Measuring rates of reaction

There are different ways to determine the rate of a reaction. The method chosen usually depends on the reactants and products involved, and how easy it is to measure changes in them.

In addition, how long a reaction is observed for depends on the rate of reaction. Reactions can vary from being almost instantaneous to taking years to complete. In the lab, reactions are usually followed over a few seconds or minutes.


Rusting is a slow reaction. Give four examples of a very fast reaction.

Combustion, explosions, neutralisation reactions and precipitation reactions are very fast reactions.

Measuring mass

The change in mass of a reactant or product can be followed during a reaction. This method is useful when carbon dioxide is a product which leaves the reaction container. It is not suitable for hydrogen and other gases with a small relative formula mass, Mr. The units for rate are usually g/s or g/min.

Measuring volume

The change in volume of a reactant or product can be followed during a reaction. This method is useful when a gas leaves the reaction container. The volume of a gas is measured using a gas syringe, or an upside down burette. An upturned measuring cylinder can also be used but this is less accurate. The units for rate are usually cm3/s or cm3/min.

Measuring colour change or formation of a precipitate - Higher

A few reactions produce a colour change, for example due to the production of iodine. A colorimeter measures colour change.

The formation of a precipitate causes the reacting mixture to change from transparent to opaque. The rate of reaction can be measured by timing how long it takes for a cross (drawn on a white tile) to disappear.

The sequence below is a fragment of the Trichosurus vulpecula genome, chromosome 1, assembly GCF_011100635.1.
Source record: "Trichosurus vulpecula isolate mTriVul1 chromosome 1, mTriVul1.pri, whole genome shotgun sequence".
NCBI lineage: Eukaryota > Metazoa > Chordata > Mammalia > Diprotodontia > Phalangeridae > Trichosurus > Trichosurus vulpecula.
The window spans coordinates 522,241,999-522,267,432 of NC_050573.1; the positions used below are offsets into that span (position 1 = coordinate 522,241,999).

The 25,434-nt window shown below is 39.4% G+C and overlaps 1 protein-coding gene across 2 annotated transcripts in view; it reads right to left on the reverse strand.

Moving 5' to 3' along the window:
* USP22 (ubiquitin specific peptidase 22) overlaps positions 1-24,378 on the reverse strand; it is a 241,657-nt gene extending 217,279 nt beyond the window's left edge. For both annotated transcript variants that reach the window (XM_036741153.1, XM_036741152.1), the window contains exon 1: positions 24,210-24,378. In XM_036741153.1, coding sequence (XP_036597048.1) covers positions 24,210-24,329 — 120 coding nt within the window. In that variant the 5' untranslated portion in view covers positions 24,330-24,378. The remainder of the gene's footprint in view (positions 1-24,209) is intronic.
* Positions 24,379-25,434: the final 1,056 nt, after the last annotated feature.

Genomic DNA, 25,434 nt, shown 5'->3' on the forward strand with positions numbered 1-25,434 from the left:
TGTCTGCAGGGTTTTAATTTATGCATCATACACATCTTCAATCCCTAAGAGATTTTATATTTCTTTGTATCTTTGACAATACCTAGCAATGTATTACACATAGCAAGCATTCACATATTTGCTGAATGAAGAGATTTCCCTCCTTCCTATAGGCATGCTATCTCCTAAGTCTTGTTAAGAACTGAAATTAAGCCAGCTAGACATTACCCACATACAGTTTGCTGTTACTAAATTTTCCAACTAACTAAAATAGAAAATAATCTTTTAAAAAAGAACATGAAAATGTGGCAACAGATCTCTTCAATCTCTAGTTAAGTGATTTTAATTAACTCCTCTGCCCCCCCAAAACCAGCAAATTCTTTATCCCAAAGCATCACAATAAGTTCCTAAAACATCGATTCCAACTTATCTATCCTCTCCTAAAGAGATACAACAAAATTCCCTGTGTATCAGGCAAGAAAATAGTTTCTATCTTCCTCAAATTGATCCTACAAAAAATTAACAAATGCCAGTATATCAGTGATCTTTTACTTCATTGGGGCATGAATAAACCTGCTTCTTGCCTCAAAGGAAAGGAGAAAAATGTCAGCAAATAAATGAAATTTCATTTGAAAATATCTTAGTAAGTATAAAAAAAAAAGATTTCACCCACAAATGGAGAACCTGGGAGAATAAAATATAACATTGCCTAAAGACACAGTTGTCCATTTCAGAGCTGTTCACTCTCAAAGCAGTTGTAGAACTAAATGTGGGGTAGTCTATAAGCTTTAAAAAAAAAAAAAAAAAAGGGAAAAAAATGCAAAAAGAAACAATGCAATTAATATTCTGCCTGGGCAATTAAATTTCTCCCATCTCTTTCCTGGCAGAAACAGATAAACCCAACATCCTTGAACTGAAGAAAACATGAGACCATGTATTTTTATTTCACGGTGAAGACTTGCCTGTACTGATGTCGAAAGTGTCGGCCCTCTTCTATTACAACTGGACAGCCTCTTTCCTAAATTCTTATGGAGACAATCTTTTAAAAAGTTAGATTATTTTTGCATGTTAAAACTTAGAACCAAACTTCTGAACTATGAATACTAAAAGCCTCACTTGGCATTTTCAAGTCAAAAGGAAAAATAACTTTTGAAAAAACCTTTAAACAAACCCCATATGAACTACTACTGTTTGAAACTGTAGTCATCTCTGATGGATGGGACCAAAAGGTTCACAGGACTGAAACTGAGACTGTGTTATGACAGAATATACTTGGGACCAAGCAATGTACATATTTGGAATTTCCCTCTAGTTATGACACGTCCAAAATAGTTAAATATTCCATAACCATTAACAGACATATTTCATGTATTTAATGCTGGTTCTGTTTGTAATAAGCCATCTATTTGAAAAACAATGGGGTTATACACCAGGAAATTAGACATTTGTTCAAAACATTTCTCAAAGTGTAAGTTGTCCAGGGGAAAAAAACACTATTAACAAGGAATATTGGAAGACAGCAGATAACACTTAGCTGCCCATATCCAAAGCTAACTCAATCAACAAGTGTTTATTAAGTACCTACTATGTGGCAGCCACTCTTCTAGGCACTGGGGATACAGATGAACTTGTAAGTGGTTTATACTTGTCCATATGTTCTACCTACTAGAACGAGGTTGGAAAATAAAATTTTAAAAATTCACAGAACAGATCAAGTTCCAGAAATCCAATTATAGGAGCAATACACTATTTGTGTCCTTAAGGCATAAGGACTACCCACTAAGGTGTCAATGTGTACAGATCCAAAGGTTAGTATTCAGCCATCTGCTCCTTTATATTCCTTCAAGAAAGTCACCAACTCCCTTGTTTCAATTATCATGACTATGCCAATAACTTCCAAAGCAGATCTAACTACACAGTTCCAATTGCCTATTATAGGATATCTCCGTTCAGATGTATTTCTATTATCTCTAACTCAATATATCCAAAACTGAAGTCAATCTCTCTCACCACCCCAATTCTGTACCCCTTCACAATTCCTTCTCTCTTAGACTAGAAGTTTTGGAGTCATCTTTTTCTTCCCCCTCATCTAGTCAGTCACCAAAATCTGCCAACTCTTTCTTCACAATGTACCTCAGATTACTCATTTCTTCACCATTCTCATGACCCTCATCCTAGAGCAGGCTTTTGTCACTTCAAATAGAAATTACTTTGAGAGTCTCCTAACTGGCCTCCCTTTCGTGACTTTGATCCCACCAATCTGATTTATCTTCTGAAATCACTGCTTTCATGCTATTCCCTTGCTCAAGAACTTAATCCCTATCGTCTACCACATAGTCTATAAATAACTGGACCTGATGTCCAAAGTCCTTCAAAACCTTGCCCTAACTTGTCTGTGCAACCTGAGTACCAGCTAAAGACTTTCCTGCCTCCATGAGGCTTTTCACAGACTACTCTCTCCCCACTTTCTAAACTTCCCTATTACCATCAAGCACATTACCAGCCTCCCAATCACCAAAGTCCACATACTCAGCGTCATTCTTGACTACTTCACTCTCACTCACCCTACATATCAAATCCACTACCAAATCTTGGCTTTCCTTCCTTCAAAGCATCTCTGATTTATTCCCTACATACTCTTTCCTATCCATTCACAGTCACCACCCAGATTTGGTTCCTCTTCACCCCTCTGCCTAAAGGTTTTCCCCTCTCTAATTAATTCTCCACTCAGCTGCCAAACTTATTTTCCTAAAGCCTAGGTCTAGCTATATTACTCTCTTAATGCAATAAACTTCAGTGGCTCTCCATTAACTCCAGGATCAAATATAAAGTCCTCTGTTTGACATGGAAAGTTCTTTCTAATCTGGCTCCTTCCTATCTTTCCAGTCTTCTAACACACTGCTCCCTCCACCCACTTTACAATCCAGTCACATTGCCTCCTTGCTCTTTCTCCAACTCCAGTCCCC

The result of adding dilute acid to a transparent sodium thiosulfate solution is a more opaque solution.


The rate of reaction can be analysed by plotting a graph of mass or volume of product formed against time. The graph shows this for two reactions.

Graph of total mass of product against time from start of reaction. A line labelled 'fast reaction' rises sharply from zero before gradually levelling off. A line labelled 'slow' reaction rises less sharply but eventually levels off at the same height as the fast reaction line.
  • the horizontal line shows that no more product is being made - the reaction has finished
  • rate of reaction does not affect the mass of product formed

The gradient or steepness of the line is equal to the rate of reaction:

  • the steeper the line, the greater the rate of reaction
  • fast reactions finish sooner (when the line becomes horizontal) than slow reactions